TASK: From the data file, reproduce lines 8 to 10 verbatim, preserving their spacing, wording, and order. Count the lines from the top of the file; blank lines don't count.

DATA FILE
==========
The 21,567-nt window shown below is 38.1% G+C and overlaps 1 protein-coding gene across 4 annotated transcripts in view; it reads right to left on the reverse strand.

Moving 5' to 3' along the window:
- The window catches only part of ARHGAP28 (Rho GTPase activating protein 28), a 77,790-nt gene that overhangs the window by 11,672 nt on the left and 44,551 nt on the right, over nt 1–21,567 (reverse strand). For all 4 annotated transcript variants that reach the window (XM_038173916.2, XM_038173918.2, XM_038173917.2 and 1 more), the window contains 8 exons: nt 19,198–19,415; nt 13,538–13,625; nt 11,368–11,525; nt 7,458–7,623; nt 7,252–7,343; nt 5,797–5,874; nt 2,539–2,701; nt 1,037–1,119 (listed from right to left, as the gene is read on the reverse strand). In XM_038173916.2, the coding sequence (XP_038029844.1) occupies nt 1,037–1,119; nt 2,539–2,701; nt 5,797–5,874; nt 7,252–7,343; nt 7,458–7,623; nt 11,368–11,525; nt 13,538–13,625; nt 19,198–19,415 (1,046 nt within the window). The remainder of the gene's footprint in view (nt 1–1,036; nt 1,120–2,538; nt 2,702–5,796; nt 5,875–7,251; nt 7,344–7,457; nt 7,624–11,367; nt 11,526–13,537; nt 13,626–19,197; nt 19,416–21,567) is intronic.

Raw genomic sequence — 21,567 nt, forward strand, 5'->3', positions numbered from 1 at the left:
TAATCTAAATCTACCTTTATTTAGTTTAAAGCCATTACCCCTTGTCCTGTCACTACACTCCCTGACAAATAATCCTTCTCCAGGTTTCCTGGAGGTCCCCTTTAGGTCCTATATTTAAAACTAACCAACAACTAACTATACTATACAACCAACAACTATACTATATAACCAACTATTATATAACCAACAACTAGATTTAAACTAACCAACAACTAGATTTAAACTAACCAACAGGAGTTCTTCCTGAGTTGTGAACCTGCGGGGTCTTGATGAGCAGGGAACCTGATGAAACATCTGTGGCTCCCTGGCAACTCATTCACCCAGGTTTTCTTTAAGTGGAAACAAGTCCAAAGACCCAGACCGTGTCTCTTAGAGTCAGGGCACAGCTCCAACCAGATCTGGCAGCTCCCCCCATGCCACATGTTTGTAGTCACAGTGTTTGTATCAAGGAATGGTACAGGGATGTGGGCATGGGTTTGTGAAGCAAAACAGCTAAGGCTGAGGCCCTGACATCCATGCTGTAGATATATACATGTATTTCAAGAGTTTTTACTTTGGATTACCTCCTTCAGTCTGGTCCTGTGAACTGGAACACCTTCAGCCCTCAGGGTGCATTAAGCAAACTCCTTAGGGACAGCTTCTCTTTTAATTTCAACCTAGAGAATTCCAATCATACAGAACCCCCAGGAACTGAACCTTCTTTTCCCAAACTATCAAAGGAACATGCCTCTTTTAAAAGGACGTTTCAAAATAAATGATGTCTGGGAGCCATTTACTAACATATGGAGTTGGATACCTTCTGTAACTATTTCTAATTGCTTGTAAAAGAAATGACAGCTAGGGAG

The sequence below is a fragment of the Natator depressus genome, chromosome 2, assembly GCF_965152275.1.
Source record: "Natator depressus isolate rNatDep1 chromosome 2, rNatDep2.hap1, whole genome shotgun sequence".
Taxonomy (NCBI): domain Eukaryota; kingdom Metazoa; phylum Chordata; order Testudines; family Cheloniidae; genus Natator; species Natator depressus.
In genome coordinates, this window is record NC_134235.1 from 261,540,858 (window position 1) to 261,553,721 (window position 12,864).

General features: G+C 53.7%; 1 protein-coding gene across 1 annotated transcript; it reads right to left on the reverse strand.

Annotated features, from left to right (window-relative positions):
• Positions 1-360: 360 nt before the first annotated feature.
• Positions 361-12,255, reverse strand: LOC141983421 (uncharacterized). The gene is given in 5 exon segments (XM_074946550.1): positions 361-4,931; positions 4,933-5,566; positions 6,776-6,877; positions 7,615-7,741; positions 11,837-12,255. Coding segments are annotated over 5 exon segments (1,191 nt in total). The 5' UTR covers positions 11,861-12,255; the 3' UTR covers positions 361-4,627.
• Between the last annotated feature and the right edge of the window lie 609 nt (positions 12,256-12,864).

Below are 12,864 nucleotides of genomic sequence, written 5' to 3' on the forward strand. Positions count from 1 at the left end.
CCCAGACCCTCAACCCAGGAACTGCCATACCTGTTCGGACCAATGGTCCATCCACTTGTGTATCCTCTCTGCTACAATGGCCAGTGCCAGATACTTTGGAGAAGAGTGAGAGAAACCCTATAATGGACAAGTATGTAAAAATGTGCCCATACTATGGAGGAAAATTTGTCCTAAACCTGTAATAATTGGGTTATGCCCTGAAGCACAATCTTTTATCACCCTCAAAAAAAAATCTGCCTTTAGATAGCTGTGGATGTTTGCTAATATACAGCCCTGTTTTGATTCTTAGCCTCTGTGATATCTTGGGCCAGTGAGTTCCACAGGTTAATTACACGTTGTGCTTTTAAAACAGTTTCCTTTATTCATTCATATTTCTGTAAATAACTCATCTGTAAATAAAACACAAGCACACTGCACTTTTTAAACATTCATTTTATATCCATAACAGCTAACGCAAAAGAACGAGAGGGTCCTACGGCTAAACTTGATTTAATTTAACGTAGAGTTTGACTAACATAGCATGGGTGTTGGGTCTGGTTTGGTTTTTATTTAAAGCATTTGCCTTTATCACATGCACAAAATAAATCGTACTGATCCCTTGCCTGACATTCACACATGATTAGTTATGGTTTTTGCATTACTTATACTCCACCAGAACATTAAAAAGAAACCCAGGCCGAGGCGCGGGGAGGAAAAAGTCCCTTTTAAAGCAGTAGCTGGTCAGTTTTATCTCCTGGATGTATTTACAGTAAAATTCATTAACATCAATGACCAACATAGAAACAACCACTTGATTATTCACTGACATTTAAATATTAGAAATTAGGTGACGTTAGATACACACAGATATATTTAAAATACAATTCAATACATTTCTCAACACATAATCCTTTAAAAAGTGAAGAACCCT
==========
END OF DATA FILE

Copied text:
Taxonomy (NCBI): domain Eukaryota; kingdom Metazoa; phylum Chordata; order Testudines; family Cheloniidae; genus Natator; species Natator depressus.
In genome coordinates, this window is record NC_134235.1 from 261,540,858 (window position 1) to 261,553,721 (window position 12,864).

General features: G+C 53.7%; 1 protein-coding gene across 1 annotated transcript; it reads right to left on the reverse strand.